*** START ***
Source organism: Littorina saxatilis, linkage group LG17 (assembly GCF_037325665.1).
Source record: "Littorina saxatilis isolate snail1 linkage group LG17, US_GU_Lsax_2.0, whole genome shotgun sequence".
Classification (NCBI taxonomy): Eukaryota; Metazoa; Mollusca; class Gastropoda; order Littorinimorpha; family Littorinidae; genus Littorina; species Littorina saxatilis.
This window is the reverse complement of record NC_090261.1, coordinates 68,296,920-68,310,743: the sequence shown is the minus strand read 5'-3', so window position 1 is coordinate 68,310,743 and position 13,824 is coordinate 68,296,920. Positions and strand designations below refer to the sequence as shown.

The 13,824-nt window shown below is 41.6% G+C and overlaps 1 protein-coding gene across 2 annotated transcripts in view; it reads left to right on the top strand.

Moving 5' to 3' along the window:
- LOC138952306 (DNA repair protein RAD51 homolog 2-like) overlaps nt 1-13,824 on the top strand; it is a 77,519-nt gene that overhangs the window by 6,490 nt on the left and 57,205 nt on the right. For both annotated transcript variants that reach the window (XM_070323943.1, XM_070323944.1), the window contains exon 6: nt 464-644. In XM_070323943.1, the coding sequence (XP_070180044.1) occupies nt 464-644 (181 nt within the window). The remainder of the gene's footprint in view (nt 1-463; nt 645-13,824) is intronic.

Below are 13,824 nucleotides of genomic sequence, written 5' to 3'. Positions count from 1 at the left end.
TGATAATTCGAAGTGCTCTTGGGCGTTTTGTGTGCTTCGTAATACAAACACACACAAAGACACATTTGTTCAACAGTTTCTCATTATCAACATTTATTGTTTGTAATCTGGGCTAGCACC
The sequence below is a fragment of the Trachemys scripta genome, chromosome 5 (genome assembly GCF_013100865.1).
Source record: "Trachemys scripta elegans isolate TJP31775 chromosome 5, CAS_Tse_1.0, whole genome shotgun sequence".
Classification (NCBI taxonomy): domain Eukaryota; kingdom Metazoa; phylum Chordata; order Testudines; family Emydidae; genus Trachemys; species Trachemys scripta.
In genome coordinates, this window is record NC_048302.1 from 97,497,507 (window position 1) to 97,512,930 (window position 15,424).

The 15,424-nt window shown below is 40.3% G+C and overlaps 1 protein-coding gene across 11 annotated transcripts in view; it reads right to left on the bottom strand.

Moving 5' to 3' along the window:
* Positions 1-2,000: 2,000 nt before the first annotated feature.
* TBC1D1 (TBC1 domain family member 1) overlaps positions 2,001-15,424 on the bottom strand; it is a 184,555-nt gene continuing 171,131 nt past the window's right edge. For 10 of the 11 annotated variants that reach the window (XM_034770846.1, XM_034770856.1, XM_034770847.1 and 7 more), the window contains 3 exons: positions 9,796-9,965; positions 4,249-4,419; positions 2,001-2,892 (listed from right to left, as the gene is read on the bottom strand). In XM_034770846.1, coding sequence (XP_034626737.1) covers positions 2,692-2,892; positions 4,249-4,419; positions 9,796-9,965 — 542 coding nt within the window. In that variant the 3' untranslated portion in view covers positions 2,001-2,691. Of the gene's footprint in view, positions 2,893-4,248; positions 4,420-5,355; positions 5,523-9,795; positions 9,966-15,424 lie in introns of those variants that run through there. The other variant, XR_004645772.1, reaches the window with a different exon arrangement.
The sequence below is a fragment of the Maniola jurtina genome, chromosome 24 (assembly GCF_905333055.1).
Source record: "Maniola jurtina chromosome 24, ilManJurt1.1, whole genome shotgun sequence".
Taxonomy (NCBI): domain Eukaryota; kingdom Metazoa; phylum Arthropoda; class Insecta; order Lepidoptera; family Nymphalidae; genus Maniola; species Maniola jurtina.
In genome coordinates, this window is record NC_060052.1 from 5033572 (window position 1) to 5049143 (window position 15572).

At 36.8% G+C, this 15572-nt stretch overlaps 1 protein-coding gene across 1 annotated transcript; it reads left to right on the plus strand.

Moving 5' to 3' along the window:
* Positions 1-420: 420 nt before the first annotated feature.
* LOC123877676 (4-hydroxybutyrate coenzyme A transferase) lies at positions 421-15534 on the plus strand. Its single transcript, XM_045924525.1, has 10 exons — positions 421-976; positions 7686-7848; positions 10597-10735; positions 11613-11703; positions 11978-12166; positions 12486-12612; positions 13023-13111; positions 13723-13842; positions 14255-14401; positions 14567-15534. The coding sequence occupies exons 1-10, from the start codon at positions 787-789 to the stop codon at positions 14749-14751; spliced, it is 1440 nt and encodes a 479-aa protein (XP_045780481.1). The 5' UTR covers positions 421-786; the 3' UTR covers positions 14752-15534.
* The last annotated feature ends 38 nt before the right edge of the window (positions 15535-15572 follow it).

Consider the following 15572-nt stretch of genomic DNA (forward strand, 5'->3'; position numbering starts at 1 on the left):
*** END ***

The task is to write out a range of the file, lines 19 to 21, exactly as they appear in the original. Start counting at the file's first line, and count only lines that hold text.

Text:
Source record: "Maniola jurtina chromosome 24, ilManJurt1.1, whole genome shotgun sequence".
Taxonomy (NCBI): domain Eukaryota; kingdom Metazoa; phylum Arthropoda; class Insecta; order Lepidoptera; family Nymphalidae; genus Maniola; species Maniola jurtina.
In genome coordinates, this window is record NC_060052.1 from 5033572 (window position 1) to 5049143 (window position 15572).